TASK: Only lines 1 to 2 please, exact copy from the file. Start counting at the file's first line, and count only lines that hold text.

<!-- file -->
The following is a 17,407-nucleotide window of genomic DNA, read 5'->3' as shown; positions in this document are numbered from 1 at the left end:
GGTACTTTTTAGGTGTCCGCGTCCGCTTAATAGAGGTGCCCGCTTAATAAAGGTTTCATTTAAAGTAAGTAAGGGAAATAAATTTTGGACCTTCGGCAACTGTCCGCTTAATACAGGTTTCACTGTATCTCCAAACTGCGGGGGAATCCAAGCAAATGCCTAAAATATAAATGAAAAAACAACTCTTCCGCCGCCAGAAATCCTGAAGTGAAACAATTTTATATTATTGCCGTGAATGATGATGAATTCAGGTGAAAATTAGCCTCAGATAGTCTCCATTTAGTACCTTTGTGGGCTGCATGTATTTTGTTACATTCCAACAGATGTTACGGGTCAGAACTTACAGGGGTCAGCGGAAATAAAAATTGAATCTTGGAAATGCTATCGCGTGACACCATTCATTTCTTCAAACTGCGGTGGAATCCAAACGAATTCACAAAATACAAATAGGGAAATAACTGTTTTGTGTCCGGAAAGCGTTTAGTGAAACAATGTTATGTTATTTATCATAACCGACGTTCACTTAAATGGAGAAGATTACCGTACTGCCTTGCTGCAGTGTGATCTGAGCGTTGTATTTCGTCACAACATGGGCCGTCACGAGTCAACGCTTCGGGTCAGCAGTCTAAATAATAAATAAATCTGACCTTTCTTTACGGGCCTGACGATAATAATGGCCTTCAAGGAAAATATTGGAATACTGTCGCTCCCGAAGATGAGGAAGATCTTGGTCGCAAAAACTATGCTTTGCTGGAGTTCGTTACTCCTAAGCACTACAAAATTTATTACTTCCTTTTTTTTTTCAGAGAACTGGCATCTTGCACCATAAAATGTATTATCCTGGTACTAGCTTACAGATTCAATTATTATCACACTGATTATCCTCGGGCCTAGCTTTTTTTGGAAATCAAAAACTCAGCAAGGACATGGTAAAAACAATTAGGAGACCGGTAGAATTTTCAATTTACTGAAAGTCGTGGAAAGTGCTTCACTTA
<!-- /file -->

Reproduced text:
The following is a 17,407-nucleotide window of genomic DNA, read 5'->3' as shown; positions in this document are numbered from 1 at the left end:
GGTACTTTTTAGGTGTCCGCGTCCGCTTAATAGAGGTGCCCGCTTAATAAAGGTTTCATTTAAAGTAAGTAAGGGAAATAAATTTTGGACCTTCGGCAACTGTCCGCTTAATACAGGTTTCACTGTATCTCCAAACTGCGGGGGAATCCAAGCAAATGCCTAAAATATAAATGAAAAAACAACTCTTCCGCCGCCAGAAATCCTGAAGTGAAACAATTTTATATTATTGCCGTGAATGATGATGAATTCAGGTGAAAATTAGCCTCAGATAGTCTCCATTTAGTACCTTTGTGGGCTGCATGTATTTTGTTACATTCCAACAGATGTTACGGGTCAGAACTTACAGGGGTCAGCGGAAATAAAAATTGAATCTTGGAAATGCTATCGCGTGACACCATTCATTTCTTCAAACTGCGGTGGAATCCAAACGAATTCACAAAATACAAATAGGGAAATAACTGTTTTGTGTCCGGAAAGCGTTTAGTGAAACAATGTTATGTTATTTATCATAACCGACGTTCACTTAAATGGAGAAGATTACCGTACTGCCTTGCTGCAGTGTGATCTGAGCGTTGTATTTCGTCACAACATGGGCCGTCACGAGTCAACGCTTCGGGTCAGCAGTCTAAATAATAAATAAATCTGACCTTTCTTTACGGGCCTGACGATAATAATGGCCTTCAAGGAAAATATTGGAATACTGTCGCTCCCGAAGATGAGGAAGATCTTGGTCGCAAAAACTATGCTTTGCTGGAGTTCGTTACTCCTAAGCACTACAAAATTTATTACTTCCTTTTTTTTTTCAGAGAACTGGCATCTTGCACCATAAAATGTATTATCCTGGTACTAGCTTACAGATTCAATTATTATCACACTGATTATCCTCGGGCCTAGCTTTTTTTGGAAATCAAAAACTCAGCAAGGACATGGTAAAAACAATTAGGAGACCGGTAGAATTTTCAATTTACTGAAAGTCGTGGAAAGTGCTTCACTTA